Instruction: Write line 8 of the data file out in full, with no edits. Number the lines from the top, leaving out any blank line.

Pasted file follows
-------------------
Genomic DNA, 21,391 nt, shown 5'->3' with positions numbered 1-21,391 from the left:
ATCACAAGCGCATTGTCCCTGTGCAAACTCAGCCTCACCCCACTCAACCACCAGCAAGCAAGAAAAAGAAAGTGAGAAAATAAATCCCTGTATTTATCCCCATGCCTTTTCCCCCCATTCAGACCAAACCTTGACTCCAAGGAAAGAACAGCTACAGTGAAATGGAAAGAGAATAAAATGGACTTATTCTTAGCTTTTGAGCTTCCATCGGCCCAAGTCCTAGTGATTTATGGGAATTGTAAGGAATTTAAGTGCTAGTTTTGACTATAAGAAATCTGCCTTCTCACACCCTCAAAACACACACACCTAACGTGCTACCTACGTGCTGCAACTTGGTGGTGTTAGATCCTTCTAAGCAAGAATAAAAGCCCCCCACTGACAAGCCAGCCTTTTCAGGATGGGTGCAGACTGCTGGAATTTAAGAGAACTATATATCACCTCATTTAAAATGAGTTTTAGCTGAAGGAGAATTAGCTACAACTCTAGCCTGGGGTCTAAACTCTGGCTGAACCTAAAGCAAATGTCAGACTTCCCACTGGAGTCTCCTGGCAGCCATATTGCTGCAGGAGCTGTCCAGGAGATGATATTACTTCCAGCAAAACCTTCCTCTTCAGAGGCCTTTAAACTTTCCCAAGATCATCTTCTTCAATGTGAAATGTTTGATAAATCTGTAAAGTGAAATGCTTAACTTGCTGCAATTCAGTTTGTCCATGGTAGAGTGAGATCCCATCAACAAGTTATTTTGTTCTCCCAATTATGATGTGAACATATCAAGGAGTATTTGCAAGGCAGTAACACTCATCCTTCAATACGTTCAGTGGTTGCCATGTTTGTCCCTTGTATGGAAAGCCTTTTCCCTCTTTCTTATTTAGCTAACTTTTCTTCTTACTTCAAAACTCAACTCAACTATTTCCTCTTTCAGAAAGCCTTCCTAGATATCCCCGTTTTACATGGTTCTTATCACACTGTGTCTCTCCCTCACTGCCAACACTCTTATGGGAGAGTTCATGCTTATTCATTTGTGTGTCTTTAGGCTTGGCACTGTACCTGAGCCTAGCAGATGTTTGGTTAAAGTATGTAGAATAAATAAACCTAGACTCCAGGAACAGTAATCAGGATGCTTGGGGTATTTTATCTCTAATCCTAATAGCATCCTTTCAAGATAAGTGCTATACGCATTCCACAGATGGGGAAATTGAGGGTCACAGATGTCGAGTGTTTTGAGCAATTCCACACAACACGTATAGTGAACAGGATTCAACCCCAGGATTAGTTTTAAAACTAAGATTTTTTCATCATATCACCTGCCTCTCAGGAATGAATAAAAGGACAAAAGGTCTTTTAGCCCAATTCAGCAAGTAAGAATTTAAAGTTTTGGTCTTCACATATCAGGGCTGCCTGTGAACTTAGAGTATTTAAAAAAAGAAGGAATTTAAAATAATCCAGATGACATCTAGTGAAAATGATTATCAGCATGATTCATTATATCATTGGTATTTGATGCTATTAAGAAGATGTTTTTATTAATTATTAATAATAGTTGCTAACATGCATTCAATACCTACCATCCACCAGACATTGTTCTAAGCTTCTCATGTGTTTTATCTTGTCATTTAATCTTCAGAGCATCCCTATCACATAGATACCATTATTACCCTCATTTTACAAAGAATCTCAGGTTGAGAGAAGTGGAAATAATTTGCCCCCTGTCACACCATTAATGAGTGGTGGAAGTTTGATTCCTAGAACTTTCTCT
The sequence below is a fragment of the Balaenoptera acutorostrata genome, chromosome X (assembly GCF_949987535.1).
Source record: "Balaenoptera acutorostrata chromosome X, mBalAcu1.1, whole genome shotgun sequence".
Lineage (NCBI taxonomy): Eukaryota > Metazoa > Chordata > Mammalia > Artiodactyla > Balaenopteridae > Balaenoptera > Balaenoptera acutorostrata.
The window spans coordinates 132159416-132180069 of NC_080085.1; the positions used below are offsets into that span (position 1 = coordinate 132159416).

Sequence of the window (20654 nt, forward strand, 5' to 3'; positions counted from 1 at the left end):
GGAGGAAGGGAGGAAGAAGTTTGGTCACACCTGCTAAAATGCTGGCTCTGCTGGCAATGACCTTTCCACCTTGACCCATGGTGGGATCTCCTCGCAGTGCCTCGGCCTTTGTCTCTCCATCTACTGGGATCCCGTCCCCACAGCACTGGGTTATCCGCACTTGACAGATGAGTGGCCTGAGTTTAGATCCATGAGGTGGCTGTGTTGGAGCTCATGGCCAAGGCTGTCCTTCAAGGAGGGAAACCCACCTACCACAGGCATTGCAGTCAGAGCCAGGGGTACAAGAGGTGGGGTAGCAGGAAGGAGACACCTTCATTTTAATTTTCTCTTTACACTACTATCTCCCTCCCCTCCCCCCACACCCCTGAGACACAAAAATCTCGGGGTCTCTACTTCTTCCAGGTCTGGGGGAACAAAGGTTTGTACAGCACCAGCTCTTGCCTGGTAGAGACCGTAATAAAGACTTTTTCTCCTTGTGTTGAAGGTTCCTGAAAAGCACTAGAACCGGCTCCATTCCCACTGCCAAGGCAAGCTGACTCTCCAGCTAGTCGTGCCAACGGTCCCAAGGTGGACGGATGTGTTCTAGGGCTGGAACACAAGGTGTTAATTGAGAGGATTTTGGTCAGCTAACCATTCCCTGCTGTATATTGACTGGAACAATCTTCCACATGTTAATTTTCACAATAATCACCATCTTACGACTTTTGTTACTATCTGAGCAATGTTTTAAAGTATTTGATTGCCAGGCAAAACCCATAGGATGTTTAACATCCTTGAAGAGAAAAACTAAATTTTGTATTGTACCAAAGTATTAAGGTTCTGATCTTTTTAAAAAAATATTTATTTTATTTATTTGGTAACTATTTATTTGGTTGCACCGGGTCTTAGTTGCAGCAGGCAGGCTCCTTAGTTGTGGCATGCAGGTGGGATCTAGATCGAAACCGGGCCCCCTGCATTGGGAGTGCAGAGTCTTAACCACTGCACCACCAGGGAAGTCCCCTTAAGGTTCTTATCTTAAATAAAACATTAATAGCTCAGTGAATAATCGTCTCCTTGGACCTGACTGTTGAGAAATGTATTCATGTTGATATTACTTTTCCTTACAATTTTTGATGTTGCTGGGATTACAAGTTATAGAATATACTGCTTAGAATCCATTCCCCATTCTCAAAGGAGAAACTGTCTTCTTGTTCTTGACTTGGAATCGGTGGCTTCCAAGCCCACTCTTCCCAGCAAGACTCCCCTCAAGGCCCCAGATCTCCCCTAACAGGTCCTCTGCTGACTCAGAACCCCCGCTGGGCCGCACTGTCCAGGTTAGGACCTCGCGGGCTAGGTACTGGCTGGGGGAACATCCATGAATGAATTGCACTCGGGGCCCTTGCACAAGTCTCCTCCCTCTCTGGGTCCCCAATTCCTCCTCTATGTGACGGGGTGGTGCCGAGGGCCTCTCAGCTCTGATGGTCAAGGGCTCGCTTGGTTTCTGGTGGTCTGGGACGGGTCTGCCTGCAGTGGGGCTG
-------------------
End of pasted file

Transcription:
GGAGGAAGGGAGGAAGAAGTTTGGTCACACCTGCTAAAATGCTGGCTCTGCTGGCAATGACCTTTCCACCTTGACCCATGGTGGGATCTCCTCGCAGTGCCTCGGCCTTTGTCTCTCCATCTACTGGGATCCCGTCCCCACAGCACTGGGTTATCCGCACTTGACAGATGAGTGGCCTGAGTTTAGATCCATGAGGTGGCTGTGTTGGAGCTCATGGCCAAGGCTGTCCTTCAAGGAGGGAAACCCACCTACCACAGGCATTGCAGTCAGAGCCAGGGGTACAAGAGGTGGGGTAGCAGGAAGGAGACACCTTCATTTTAATTTTCTCTTTACACTACTATCTCCCTCCCCTCCCCCCACACCCCTGAGACACAAAAATCTCGGGGTCTCTACTTCTTCCAGGTCTGGGGGAACAAAGGTTTGTACAGCACCAGCTCTTGCCTGGTAGAGACCGTAATAAAGACTTTTTCTCCTTGTGTTGAAGGTTCCTGAAAAGCACTAGAACCGGCTCCATTCCCACTGCCAAGGCAAGCTGACTCTCCAGCTAGTCGTGCCAACGGTCCCAAGGTGGACGGATGTGTTCTAGGGCTGGAACACAAGGTGTTAATTGAGAGGATTTTGGTCAGCTAACCATTCCCTGCTGTATATTGACTGGAACAATCTTCCACATGTTAATTTTCACAATAATCACCATCTTACGACTTTTGTTACTATCTGAGCAATGTTTTAAAGTATTTGATTGCCAGGCAAAACCCATAGGATGTTTAACATCCTTGAAGAGAAAAACTAAATTTTGTATTGTACCAAAGTATTAAGGTTCTGATCTTTTTAAAAAAATATTTATTTTATTTATTTGGTAACTATTTATTTGGTTGCACCGGGTCTTAGTTGCAGCAGGCAGGCTCCTTAGTTGTGGCATGCAGGTGGGATCTAGATCGAAACCGGGCCCCCTGCATTGGGAGTGCAGAGTCTTAACCACTGCACCACCAGGGAAGTCCCCTTAAGGTTCTTATCTTAAATAAAACATTAATAGCTCAGTGAATAATCGTCTCCTTGGACCTGACTGTTGAGAAATGTATTCATGTTGATATTACTTTTCCTTACAATTTTTGATGTTGCTGGGATTACAAGTTATAGAATATACTGCTTAGAATCCATTCCCCATTCTCAAAGGAGAAACTGTCTTCTTGTTCTTGACTTGGAATCGGTGGCTTCCAAGCCCACTCTTCCCAGCAAGACTCCCCTCAAGGCCCCAGATCTCCCCTAACAGGTCCTCTGCTGACTCAGAACCCCCGCTGGGCCGCACTGTCCAGGTTAGGACCTCGCGGGCTAGGTACTGGCTGGGGGAACATCCATGAATGAATTGCACTCGGGGCCCTTGCACAAGTCTCCTCCCTCTCTGGGTCCCCAATTCCTCCTCTATGTGACGGGGTGGTGCCGAGGGCCTCTCAGCTCTGATGGTCAAGGGCTCGCTTGGTTTCTGGTGGTCTGGGACGGGTCTGCCTGCAGTGGGGCTG